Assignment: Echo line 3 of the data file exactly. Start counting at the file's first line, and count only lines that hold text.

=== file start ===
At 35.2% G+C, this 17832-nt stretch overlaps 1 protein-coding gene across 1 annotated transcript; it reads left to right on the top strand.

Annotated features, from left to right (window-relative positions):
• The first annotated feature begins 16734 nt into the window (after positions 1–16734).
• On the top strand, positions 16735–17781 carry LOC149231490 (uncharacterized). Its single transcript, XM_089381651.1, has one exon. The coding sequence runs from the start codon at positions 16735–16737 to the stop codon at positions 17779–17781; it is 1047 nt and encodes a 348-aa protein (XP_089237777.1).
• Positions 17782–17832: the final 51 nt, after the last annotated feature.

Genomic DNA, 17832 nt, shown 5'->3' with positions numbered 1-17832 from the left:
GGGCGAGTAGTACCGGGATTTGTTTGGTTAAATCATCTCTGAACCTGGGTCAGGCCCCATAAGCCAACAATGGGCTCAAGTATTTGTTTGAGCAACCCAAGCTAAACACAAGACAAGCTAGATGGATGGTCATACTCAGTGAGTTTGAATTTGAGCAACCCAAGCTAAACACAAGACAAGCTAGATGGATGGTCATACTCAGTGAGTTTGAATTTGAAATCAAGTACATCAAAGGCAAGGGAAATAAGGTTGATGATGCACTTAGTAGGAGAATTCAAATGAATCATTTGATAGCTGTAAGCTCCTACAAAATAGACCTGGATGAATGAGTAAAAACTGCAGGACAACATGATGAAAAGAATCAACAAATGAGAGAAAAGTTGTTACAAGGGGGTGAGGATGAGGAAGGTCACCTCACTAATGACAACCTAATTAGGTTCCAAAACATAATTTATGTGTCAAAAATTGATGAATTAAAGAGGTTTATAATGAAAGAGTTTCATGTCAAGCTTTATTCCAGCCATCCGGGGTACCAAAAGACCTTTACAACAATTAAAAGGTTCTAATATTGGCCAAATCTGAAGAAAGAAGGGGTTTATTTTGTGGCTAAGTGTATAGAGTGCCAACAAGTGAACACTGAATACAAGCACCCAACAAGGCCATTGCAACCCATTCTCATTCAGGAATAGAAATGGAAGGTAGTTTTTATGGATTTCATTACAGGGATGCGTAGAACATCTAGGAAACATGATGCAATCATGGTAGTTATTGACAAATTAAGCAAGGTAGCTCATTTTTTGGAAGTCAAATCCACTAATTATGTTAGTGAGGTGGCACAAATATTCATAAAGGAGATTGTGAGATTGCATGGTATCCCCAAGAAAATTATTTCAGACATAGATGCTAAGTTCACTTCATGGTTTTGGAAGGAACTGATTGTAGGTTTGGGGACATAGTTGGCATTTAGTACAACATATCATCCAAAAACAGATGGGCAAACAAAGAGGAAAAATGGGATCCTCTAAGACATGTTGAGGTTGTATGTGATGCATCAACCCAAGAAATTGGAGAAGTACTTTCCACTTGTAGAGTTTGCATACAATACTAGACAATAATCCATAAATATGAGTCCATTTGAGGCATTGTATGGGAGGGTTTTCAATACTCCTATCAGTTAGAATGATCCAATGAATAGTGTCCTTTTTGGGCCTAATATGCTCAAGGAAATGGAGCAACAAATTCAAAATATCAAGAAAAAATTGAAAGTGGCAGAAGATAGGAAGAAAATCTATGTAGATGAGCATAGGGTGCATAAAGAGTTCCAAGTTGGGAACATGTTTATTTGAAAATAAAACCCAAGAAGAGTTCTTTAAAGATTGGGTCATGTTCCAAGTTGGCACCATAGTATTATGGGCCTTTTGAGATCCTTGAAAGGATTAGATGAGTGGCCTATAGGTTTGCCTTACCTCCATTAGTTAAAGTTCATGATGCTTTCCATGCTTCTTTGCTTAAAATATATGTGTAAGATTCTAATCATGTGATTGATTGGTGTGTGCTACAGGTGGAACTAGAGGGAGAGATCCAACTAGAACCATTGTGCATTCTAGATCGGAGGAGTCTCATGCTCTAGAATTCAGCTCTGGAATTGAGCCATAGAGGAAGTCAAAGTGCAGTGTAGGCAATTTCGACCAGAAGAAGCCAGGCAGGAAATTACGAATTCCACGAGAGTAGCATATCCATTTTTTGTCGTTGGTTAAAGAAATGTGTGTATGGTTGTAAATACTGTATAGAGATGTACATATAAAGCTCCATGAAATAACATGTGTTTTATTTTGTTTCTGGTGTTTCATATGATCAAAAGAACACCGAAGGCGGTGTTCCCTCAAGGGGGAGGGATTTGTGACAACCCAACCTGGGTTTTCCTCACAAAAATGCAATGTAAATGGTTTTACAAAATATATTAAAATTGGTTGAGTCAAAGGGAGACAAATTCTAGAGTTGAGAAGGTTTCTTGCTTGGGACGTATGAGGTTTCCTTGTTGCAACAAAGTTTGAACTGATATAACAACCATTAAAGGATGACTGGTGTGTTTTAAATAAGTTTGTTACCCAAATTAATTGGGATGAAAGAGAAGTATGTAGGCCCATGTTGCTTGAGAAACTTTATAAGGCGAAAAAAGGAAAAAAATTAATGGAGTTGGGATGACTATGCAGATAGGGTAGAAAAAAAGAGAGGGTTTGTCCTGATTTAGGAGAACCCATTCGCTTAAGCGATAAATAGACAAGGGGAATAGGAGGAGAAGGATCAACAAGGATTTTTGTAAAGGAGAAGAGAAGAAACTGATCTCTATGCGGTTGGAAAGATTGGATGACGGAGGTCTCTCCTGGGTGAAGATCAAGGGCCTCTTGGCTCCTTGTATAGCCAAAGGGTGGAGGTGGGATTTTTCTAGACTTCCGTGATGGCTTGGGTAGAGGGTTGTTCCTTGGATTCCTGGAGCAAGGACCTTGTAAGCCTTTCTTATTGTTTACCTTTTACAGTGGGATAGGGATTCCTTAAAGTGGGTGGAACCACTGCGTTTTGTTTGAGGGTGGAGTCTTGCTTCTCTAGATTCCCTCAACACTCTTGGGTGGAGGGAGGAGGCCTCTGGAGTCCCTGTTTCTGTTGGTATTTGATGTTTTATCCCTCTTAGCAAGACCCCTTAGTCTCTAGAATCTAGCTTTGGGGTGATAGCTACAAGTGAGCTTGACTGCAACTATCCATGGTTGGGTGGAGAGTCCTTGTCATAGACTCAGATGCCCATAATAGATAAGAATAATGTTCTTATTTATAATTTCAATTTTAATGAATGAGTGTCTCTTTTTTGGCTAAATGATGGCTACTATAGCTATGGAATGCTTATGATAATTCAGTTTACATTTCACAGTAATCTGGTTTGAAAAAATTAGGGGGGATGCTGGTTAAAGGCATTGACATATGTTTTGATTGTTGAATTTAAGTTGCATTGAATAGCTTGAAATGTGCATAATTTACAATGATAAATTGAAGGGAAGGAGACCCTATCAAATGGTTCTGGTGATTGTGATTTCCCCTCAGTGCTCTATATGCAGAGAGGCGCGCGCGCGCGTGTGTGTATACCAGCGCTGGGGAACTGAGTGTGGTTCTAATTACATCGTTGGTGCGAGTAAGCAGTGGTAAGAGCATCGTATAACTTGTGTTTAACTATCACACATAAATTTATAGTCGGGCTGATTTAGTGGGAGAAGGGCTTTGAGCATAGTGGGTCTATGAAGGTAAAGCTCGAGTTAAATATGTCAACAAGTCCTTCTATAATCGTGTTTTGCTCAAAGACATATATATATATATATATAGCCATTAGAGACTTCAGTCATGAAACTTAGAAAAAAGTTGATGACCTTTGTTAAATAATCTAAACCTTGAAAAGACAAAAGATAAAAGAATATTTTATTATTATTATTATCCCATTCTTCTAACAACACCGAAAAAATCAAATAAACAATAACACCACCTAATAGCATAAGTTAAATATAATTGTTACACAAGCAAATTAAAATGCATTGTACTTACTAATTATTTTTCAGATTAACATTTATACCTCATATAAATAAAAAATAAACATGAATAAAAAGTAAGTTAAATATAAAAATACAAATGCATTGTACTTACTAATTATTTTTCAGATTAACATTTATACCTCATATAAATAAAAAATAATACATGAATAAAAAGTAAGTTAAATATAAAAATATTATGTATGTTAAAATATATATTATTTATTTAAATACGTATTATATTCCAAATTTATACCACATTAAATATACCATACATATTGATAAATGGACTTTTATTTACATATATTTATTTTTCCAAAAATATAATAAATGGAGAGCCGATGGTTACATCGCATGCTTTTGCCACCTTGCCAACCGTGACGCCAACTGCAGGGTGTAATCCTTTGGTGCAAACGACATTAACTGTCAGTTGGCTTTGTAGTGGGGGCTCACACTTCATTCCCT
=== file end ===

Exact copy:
• The first annotated feature begins 16734 nt into the window (after positions 1–16734).